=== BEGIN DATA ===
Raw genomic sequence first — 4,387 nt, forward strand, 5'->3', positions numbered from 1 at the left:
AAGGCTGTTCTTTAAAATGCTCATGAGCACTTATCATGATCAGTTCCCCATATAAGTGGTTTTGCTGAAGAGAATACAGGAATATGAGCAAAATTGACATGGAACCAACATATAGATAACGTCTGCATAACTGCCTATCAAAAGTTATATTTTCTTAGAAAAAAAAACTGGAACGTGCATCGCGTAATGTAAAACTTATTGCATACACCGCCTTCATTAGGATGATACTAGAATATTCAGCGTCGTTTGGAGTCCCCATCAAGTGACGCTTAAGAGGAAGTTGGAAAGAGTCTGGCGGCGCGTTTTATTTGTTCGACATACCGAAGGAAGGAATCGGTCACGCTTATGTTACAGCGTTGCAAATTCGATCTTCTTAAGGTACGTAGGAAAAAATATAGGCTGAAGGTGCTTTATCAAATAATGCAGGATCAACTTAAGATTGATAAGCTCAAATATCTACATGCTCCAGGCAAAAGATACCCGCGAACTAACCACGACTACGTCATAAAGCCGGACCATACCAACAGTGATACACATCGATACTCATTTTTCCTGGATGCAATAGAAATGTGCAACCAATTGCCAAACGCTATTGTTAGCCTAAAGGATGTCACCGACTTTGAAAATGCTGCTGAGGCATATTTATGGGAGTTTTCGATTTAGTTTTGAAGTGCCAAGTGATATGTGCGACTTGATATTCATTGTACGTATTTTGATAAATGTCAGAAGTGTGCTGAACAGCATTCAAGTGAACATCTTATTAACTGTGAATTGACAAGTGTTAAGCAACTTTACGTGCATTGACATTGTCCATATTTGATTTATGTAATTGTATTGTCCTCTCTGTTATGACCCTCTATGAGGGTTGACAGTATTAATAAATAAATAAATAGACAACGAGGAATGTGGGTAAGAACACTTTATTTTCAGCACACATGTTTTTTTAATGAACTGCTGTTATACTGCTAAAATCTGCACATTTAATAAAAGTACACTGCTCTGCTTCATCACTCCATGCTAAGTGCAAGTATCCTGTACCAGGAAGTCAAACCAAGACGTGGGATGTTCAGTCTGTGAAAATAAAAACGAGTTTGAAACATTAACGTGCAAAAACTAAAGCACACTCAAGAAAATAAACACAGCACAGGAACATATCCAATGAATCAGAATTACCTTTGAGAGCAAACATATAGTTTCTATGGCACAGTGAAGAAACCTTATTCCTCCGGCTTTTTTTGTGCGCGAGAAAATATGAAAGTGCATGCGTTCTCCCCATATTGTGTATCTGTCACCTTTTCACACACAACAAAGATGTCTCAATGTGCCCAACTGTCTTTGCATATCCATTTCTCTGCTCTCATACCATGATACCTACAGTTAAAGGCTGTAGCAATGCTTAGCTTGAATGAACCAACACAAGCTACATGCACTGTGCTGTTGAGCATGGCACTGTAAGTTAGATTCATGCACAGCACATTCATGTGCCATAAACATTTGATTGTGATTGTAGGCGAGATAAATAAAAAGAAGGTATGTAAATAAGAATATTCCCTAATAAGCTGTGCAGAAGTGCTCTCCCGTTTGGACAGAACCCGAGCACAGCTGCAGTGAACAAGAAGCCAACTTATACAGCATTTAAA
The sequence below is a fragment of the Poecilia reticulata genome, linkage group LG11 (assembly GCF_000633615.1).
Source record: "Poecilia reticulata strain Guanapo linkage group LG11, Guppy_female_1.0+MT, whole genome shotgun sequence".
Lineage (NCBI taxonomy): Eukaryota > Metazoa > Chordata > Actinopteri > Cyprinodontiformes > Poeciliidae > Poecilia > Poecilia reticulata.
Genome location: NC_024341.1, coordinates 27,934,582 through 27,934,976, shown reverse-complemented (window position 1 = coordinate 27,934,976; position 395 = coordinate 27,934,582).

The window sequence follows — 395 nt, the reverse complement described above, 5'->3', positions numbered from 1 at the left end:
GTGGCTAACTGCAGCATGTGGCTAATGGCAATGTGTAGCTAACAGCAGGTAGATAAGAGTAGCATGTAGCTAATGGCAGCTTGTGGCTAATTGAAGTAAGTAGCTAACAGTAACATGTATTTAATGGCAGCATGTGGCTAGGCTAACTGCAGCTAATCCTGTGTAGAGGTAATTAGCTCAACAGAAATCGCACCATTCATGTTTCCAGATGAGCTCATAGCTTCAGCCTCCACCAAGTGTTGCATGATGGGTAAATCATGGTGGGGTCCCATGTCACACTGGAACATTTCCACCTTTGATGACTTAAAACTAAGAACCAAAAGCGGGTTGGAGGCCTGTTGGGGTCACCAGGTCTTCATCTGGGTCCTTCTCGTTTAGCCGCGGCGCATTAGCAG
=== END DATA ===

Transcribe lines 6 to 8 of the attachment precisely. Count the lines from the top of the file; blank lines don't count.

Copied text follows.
Genome location: NC_024341.1, coordinates 27,934,582 through 27,934,976, shown reverse-complemented (window position 1 = coordinate 27,934,976; position 395 = coordinate 27,934,582).

The window sequence follows — 395 nt, the reverse complement described above, 5'->3', positions numbered from 1 at the left end:
GTGGCTAACTGCAGCATGTGGCTAATGGCAATGTGTAGCTAACAGCAGGTAGATAAGAGTAGCATGTAGCTAATGGCAGCTTGTGGCTAATTGAAGTAAGTAGCTAACAGTAACATGTATTTAATGGCAGCATGTGGCTAGGCTAACTGCAGCTAATCCTGTGTAGAGGTAATTAGCTCAACAGAAATCGCACCATTCATGTTTCCAGATGAGCTCATAGCTTCAGCCTCCACCAAGTGTTGCATGATGGGTAAATCATGGTGGGGTCCCATGTCACACTGGAACATTTCCACCTTTGATGACTTAAAACTAAGAACCAAAAGCGGGTTGGAGGCCTGTTGGGGTCACCAGGTCTTCATCTGGGTCCTTCTCGTTTAGCCGCGGCGCATTAGCAG